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My zero waste journey – Part 4

My Zero Waste Journey (1)

I’ve been very crap (excuse the pun) at keeping my finger on the beat in terms of keeping a weekly diary for this journey. I think this is due to my sub-conscious belief that I’m actually failing, and failing badly. In reality, this is probably very true, but I’m a wonder at self-delusion – of which my wife would attest to most strongly and this enables me to stay in my bubble. I’ve been spending the last few weeks engrossed in some local native planting by the river I frequent in my home town of Kaiapoi, it was a sort of welcomed distraction from the disbelief I was starting to go zero waste.

Don’t get me wrong, I have certainly reduced a lot of waste that I was previously creating, but came to a dead end when I realized how the system of which we’re all a part of does not lean in the favour of those who want to go zero waste. Since then I came across something I never even knew existed before, and it has invigorated my drive for zero waste again. Remember in my previous posts how I cursed toothpaste and its evil brothers and sisters (all oral products) for being the bane of my existence, well now I’ve found a cure, and this will be the basis of my blog.

Terracycle, the new saviour when it comes to the unrecyclable products that bring people like myself to the very brink of head eating (my head, no one else’s). This is an initiative that was started by a chap in the USA to fill the gap in the recycling world and it has now grown all over the world, but yet still kind of secretive, as even my friends and colleagues had not heard of it. Here’s a link to the website – I encourage you to have a look around and see what it has to offer. It’s not only free and easy but they also have competitions going on all the time for those people who ‘really’ love recycling. It’s like a sewing and knitting group who have not only just found that their favourite shop is selling their products at ridiculously low prices, but they want to buy whatever you make back from you.

I have brought this initiative to my work place, and I have been blown away by the response. Much like me, people are concerned and want to do their part, they just don’t have the avenue to proceed with their goodwill. There was one objection to my idea, call it pessimism or just the need for someone to have their say, but the impression I got was that this initiative is more detrimental. They claimed that lobbying against government and the big companies to change the way they package things, to which I am in 100% agreement, but that takes time. You can still do one thing, as well as the other, rather than having a binary thought process that you can only do one idea and the other idea is defunct. For me, changes need to be immediate. We don’t have time to argue semantics and ideologies and if I can stop products being put into the ground, or worse, finding their way out to sea, then it’s a job worth doing, whilst lobbying.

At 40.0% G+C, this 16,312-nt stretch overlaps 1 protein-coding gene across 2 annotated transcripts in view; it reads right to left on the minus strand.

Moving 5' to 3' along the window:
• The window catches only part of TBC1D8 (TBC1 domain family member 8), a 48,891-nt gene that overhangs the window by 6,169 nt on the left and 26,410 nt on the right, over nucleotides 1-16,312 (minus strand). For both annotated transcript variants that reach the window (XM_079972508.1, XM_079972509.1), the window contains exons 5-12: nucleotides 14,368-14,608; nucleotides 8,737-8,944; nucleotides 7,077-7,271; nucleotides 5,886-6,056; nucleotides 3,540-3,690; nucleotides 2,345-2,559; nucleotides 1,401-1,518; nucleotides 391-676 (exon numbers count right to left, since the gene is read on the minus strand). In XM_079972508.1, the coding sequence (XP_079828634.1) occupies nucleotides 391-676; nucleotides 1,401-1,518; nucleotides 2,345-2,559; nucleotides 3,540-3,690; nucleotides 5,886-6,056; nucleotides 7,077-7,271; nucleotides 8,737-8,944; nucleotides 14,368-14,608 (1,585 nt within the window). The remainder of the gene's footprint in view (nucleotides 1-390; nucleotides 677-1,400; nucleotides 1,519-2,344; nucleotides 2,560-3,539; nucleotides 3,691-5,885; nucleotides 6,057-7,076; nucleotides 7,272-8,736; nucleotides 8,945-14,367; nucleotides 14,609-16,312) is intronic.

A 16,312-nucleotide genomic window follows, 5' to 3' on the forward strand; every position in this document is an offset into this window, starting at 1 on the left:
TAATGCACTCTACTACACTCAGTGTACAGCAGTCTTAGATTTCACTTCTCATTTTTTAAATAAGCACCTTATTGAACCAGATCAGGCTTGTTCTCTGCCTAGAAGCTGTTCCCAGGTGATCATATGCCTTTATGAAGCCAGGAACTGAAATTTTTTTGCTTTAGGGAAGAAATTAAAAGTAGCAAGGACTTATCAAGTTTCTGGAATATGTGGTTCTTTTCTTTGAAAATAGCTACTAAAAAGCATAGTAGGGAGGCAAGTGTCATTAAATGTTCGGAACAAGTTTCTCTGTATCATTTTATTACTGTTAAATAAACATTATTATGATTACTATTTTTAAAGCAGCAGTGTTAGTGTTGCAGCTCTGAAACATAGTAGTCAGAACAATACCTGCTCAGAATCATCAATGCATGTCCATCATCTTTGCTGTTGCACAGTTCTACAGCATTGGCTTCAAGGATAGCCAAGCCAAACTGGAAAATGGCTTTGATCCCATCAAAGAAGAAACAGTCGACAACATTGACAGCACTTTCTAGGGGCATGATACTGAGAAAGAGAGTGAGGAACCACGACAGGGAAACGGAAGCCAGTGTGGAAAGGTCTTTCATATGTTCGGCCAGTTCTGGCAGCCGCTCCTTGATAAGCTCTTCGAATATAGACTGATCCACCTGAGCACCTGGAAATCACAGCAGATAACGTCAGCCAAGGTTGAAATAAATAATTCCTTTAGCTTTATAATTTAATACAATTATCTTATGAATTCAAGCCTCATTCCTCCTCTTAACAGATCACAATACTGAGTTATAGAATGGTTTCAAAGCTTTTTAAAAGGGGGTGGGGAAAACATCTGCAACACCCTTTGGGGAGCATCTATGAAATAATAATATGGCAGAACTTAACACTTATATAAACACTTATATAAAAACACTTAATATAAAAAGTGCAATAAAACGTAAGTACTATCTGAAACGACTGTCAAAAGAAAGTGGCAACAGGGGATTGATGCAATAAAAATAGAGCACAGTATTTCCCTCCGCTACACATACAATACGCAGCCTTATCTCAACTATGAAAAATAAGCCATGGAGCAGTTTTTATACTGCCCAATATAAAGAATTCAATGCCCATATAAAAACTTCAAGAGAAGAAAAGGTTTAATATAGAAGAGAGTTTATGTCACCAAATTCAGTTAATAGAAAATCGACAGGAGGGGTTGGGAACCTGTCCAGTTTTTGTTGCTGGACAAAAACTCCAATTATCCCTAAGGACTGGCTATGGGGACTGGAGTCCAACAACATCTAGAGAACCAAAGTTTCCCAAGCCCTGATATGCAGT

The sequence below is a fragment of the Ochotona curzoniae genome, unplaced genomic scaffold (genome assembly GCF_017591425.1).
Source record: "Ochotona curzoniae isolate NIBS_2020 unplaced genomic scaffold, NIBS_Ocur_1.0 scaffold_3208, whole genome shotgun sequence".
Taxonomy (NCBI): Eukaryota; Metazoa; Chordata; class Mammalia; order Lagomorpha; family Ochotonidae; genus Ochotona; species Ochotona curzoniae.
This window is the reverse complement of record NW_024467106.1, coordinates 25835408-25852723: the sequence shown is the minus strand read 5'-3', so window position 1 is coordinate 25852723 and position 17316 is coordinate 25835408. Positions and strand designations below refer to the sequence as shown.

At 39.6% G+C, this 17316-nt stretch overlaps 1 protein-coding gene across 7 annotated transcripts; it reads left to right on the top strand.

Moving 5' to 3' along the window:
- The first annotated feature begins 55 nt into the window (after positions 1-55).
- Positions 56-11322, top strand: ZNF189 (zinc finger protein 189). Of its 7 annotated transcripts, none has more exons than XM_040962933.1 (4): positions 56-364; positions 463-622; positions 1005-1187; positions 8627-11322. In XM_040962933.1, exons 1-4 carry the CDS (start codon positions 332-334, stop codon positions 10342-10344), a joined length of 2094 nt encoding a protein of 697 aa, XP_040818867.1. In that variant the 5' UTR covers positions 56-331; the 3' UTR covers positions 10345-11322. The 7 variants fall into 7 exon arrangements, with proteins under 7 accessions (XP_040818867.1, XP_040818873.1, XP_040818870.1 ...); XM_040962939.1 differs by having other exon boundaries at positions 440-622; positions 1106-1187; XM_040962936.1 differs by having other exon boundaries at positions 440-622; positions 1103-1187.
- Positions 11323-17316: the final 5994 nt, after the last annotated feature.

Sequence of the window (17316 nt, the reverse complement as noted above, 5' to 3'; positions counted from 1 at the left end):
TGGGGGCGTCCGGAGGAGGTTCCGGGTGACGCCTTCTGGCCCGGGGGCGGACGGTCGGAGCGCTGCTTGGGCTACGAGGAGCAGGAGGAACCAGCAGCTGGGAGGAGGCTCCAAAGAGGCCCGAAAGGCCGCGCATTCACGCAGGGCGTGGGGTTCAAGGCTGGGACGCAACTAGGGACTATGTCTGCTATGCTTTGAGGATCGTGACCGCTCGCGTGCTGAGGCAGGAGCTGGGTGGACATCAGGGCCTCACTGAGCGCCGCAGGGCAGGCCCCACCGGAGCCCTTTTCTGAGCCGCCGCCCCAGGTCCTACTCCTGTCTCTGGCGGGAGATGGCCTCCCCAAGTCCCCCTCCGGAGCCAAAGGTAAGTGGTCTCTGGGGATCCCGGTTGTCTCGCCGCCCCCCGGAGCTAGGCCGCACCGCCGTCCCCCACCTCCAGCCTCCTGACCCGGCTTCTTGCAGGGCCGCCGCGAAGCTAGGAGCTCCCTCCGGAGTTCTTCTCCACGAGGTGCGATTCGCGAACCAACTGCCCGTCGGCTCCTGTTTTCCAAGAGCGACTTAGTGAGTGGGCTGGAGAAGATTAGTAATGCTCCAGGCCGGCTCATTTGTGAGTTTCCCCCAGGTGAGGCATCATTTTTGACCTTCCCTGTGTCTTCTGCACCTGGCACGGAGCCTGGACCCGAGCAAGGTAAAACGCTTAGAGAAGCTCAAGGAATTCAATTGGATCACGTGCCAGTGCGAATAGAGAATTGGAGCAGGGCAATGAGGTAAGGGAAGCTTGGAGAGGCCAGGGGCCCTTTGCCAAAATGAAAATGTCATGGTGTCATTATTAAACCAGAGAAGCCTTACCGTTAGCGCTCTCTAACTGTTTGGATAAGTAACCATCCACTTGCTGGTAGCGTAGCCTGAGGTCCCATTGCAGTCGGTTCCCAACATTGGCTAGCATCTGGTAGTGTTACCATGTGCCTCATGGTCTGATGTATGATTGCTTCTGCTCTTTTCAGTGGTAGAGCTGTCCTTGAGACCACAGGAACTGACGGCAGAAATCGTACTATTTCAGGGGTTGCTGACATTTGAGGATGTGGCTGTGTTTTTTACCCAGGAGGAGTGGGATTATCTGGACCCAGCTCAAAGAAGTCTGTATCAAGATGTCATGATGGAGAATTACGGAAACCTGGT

This got me thinking about how we use language to define ideas and problems within our current social, cultural, and political sphere. I still hear people sceptical about climate change, and fear mongering the masses. Whether it’s true or not, we as a human collective have to make changes, the way we treat the world is not sustainable and we will eventually pay the price. I don’t care what people call it, I think environment breakdown is a more of a direct way of describing what we are currently observing around the world:

  •  Our waters are becoming more and more polluted, the soil in which we rely on to feed ourselves is becoming more and more depleted. 
  • We have a heavy reliance on ways of consuming raw materials in the world that is causing detrimental effects to the rain forests in Indonesia and Brazil.  
  • We have just witnessed the warmest year on record in the Northern Hemisphere in 2019.  

The irony of all this is the simple statement that we humans need nature to survive and thrive, but nature does not need humans to survive and thrive, quite the opposite in reality.

This is a journey for everyone, one of self-awareness and compassion for the world we are a part of, one we never actually asked to be a part of, but now we are here, we have a job of stewarding what we have. Good luck, may the divine nature strengthen you in the pursuit of all things that are good.





Contributor: Chris Chick

Bio: Chris Chick is the name, accepting that I am 40 is never my game. I am a person who lives life on a day to day basis, realising the time is now, and now is the time, with a skip I my step. If you ever get the chance to meet me, please accept my apologies now, I hope I can make it up to you another time. As you can see, I do not take myself too seriously, but I do think deeply about life and purpose and whether what I am doing is positive in its own right. This is why I decided to challenge myself to the core and take seriously my impact on the world from a consumeristic standpoint. Fortunately I have always been a minimalist in practice, and would rather live out of a bag than a house. It is much easier to be content with life when you have little possessions, which I know is easier said than done for many people. I decided to try and go zero waste for two reasons, is it actually possible? and I wanted to experimentally have the background knowledge to actively engage people in conversation. All my previous conversations were theoretical and held little weight when coming up against retorts. Please join me on this practical and spiritual journey helping each other and the world one decision at a time.

Disclaimer: OPINION PIECE – The opinions expressed in this article may not necessarily reflect the views of OSOF.

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